by James Herbert. London: Hodder & Stoughton, 1990. 319 pages.
Ostensibly a “horror” novel, in terms of mood and structure Creed more closely resembles a pulp-noir in which our “protagonist” (Joe Creed), a morally-ambivalent (to be generous) paparazzo, is contacted not to solve a mystery or provide protection, but to stay away—to keep out of affairs—after he witnesses a few supernatural occurances that weren’t meant for his eyes. Many of the other customary figures and situations (the femme-fatale, our “hero” suffering a beating, plenty of hard alcohol) typical of the genre make appearances.
Joe Creed is the best paparazzo around, he gets the shots others can’t, and he has the balls, experience, and sly nature to outwit his lesser and usually younger peers. He is respected, if not liked. One day in a cemetary photographing the burial of a famous actress Creed gets shots of an unknown figure performing obscene acts over the grave. Shortly thereafter his house is burglered, threats are made, and it is clear that Mr. Uknown wants Creed’s shots destroyed, but by the time Creed decides to “get out,” our mysterious malefactors are no longer satisfied with the photos; terrorizing Creed is at the top of their list. A string of events that our cynical protagonist prefers to label hallucinations rather than supernatural leads him to distrust his senses, and when this is combined with an ironic, playful, and conversational narrator, the reader becomes unsure whether to believe Creed or those trying to help him.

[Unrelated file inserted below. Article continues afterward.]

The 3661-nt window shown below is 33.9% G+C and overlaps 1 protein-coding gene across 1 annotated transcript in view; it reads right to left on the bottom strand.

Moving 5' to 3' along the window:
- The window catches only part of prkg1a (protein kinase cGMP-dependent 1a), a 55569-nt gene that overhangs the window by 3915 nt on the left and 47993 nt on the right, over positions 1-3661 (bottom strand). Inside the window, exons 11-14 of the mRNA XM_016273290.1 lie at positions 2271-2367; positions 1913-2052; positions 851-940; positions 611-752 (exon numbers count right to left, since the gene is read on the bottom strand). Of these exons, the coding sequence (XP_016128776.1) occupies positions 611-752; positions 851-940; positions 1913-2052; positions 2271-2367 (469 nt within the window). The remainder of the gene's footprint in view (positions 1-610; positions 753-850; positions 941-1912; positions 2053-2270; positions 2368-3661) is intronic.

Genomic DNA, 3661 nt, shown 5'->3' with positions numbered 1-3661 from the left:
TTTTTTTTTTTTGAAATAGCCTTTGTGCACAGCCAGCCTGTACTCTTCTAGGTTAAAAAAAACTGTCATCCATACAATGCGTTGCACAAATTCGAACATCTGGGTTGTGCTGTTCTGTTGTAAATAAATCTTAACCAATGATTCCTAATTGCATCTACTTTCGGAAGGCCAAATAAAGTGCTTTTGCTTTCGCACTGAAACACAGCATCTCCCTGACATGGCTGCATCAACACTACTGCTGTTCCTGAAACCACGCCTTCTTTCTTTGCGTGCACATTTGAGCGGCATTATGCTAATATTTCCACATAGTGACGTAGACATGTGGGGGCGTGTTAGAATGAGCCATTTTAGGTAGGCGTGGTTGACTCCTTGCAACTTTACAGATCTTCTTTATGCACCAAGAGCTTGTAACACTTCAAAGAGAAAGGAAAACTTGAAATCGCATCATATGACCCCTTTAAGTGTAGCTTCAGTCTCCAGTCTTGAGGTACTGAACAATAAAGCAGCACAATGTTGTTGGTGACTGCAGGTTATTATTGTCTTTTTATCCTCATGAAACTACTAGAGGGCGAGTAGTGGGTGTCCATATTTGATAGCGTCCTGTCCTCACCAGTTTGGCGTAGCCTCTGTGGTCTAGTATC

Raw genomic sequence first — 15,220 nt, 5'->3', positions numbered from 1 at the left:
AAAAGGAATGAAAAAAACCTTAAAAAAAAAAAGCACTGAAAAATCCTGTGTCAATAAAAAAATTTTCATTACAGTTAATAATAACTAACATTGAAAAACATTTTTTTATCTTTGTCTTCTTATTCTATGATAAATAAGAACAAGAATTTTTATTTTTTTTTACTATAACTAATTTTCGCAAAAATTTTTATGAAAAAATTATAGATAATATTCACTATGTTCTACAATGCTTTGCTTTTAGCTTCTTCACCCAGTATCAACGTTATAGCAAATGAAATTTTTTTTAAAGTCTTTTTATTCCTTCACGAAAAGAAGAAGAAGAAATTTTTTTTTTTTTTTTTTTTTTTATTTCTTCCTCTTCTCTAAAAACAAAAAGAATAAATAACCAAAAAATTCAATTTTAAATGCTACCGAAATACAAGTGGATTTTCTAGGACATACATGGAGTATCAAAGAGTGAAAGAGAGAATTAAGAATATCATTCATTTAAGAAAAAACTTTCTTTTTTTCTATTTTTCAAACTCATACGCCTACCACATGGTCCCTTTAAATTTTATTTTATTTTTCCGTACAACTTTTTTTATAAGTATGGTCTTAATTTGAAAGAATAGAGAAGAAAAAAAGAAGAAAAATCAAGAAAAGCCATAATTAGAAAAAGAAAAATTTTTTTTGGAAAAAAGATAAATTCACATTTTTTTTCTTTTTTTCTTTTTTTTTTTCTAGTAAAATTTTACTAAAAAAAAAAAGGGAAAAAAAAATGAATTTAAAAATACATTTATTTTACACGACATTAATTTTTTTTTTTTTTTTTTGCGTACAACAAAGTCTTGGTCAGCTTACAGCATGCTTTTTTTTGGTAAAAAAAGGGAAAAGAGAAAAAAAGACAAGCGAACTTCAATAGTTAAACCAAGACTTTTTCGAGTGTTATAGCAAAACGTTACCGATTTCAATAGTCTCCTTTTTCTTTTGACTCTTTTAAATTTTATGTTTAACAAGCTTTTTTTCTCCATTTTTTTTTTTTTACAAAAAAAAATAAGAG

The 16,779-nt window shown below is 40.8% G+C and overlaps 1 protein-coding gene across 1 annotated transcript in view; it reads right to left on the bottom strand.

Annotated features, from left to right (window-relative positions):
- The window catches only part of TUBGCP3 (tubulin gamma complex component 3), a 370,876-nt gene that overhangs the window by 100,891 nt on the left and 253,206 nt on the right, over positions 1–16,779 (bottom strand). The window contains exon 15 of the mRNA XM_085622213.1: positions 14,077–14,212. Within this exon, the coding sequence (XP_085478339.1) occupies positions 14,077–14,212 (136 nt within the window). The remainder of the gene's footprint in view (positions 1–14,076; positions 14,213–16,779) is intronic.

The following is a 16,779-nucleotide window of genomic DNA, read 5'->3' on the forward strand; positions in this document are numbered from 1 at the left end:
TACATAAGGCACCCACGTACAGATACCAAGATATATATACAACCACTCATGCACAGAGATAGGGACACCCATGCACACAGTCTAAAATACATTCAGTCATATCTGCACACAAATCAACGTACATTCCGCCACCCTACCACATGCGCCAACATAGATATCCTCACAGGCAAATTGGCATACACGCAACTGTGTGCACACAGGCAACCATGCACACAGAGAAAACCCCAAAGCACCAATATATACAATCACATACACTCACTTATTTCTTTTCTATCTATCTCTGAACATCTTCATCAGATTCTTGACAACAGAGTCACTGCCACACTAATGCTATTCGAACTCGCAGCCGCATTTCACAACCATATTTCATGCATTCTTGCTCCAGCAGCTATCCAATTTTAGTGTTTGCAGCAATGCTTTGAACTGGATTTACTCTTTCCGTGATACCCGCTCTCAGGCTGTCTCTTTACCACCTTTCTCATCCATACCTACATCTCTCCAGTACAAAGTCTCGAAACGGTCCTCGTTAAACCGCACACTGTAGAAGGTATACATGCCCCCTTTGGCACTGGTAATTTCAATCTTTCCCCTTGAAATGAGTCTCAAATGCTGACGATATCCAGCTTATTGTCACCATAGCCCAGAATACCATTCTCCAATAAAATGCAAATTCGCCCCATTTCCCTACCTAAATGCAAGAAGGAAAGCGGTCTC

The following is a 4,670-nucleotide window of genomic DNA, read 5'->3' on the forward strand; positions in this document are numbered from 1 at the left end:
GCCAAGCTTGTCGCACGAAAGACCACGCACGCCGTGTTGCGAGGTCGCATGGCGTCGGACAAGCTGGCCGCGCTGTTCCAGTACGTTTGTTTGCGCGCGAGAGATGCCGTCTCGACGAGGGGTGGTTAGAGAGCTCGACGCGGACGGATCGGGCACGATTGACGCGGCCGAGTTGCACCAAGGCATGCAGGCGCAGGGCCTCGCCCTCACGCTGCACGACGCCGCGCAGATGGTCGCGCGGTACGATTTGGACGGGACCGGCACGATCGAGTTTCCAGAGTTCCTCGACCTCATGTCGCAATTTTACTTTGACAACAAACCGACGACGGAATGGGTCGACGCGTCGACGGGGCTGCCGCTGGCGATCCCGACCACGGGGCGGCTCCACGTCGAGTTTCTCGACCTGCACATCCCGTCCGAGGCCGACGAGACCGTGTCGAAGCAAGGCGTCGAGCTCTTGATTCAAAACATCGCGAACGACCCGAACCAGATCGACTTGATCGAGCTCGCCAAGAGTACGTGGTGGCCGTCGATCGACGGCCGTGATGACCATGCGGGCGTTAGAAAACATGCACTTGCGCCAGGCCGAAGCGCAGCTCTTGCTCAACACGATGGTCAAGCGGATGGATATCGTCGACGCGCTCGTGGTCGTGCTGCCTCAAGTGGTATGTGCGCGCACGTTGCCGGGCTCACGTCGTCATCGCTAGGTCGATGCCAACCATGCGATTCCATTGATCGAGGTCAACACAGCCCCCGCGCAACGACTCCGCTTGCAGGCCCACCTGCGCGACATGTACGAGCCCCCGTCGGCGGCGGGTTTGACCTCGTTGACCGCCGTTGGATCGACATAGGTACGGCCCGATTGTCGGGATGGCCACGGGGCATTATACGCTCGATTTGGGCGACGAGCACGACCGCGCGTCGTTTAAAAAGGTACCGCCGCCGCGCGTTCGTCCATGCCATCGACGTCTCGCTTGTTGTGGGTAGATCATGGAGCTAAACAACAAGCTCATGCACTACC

Creed is, to an extent, a meta-horror novel, which makes an unbelieving paparazzo stuck in a mini-mystery curiously appropriate. That our villains are linked to Nosferatu, Aleister Crowley, and other horrors more medieval in nature, who consider the current crop of horror villains anemic, only further leads one to the conclusion that Creed is partly a meditation on the genre. Those looking for a thrill will also find a few Herbert-ian scenes, including blood-engorged bugs and a grotesque mucous-woman. Like most books by Herbert, Creed is a quick and entertaining read; don’t feel the need to seek it out, but if you come across it, it’s worth your time.